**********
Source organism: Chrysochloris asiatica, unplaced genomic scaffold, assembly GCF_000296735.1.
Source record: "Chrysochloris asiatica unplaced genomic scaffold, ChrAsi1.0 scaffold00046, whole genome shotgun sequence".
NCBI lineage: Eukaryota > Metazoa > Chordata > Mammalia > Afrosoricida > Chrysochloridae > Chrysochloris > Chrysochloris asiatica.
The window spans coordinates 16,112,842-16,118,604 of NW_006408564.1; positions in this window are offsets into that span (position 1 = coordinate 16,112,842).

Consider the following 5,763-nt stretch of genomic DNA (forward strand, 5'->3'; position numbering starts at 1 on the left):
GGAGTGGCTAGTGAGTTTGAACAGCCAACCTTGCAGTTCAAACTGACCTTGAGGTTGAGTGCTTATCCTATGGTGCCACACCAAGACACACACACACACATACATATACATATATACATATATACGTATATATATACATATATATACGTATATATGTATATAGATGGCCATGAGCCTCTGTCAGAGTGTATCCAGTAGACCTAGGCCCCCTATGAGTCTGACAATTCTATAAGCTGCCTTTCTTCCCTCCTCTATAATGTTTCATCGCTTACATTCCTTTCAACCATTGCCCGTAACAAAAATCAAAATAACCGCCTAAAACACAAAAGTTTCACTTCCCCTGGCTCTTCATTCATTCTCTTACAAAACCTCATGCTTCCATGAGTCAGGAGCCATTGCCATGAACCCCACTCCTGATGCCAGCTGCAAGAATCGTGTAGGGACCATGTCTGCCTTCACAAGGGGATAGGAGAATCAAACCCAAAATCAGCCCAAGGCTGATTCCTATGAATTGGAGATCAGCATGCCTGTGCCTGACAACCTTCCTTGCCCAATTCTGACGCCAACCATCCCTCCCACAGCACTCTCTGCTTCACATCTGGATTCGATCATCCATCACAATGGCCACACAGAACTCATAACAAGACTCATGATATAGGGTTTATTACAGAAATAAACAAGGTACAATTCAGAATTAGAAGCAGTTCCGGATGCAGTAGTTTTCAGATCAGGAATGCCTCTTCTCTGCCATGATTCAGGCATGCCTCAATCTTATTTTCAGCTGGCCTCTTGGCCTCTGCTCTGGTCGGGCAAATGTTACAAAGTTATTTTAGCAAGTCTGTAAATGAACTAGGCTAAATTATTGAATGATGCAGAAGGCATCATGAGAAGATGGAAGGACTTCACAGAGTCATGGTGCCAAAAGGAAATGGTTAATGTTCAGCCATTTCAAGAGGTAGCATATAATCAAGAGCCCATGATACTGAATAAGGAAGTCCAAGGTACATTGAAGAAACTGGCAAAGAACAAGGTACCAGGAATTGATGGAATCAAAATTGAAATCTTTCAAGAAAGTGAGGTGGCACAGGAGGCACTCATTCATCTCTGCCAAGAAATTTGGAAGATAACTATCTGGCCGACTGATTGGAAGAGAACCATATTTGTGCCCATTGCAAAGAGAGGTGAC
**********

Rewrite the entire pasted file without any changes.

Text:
Source organism: Chrysochloris asiatica, unplaced genomic scaffold, assembly GCF_000296735.1.
Source record: "Chrysochloris asiatica unplaced genomic scaffold, ChrAsi1.0 scaffold00046, whole genome shotgun sequence".
NCBI lineage: Eukaryota > Metazoa > Chordata > Mammalia > Afrosoricida > Chrysochloridae > Chrysochloris > Chrysochloris asiatica.
The window spans coordinates 16,112,842-16,118,604 of NW_006408564.1; positions in this window are offsets into that span (position 1 = coordinate 16,112,842).

Consider the following 5,763-nt stretch of genomic DNA (forward strand, 5'->3'; position numbering starts at 1 on the left):
GGAGTGGCTAGTGAGTTTGAACAGCCAACCTTGCAGTTCAAACTGACCTTGAGGTTGAGTGCTTATCCTATGGTGCCACACCAAGACACACACACACACATACATATACATATATACATATATACGTATATATATACATATATATACGTATATATGTATATAGATGGCCATGAGCCTCTGTCAGAGTGTATCCAGTAGACCTAGGCCCCCTATGAGTCTGACAATTCTATAAGCTGCCTTTCTTCCCTCCTCTATAATGTTTCATCGCTTACATTCCTTTCAACCATTGCCCGTAACAAAAATCAAAATAACCGCCTAAAACACAAAAGTTTCACTTCCCCTGGCTCTTCATTCATTCTCTTACAAAACCTCATGCTTCCATGAGTCAGGAGCCATTGCCATGAACCCCACTCCTGATGCCAGCTGCAAGAATCGTGTAGGGACCATGTCTGCCTTCACAAGGGGATAGGAGAATCAAACCCAAAATCAGCCCAAGGCTGATTCCTATGAATTGGAGATCAGCATGCCTGTGCCTGACAACCTTCCTTGCCCAATTCTGACGCCAACCATCCCTCCCACAGCACTCTCTGCTTCACATCTGGATTCGATCATCCATCACAATGGCCACACAGAACTCATAACAAGACTCATGATATAGGGTTTATTACAGAAATAAACAAGGTACAATTCAGAATTAGAAGCAGTTCCGGATGCAGTAGTTTTCAGATCAGGAATGCCTCTTCTCTGCCATGATTCAGGCATGCCTCAATCTTATTTTCAGCTGGCCTCTTGGCCTCTGCTCTGGTCGGGCAAATGTTACAAAGTTATTTTAGCAAGTCTGTAAATGAACTAGGCTAAATTATTGAATGATGCAGAAGGCATCATGAGAAGATGGAAGGACTTCACAGAGTCATGGTGCCAAAAGGAAATGGTTAATGTTCAGCCATTTCAAGAGGTAGCATATAATCAAGAGCCCATGATACTGAATAAGGAAGTCCAAGGTACATTGAAGAAACTGGCAAAGAACAAGGTACCAGGAATTGATGGAATCAAAATTGAAATCTTTCAAGAAAGTGAGGTGGCACAGGAGGCACTCATTCATCTCTGCCAAGAAATTTGGAAGATAACTATCTGGCCGACTGATTGGAAGAGAACCATATTTGTGCCCATTGCAAAGAGAGGTGAC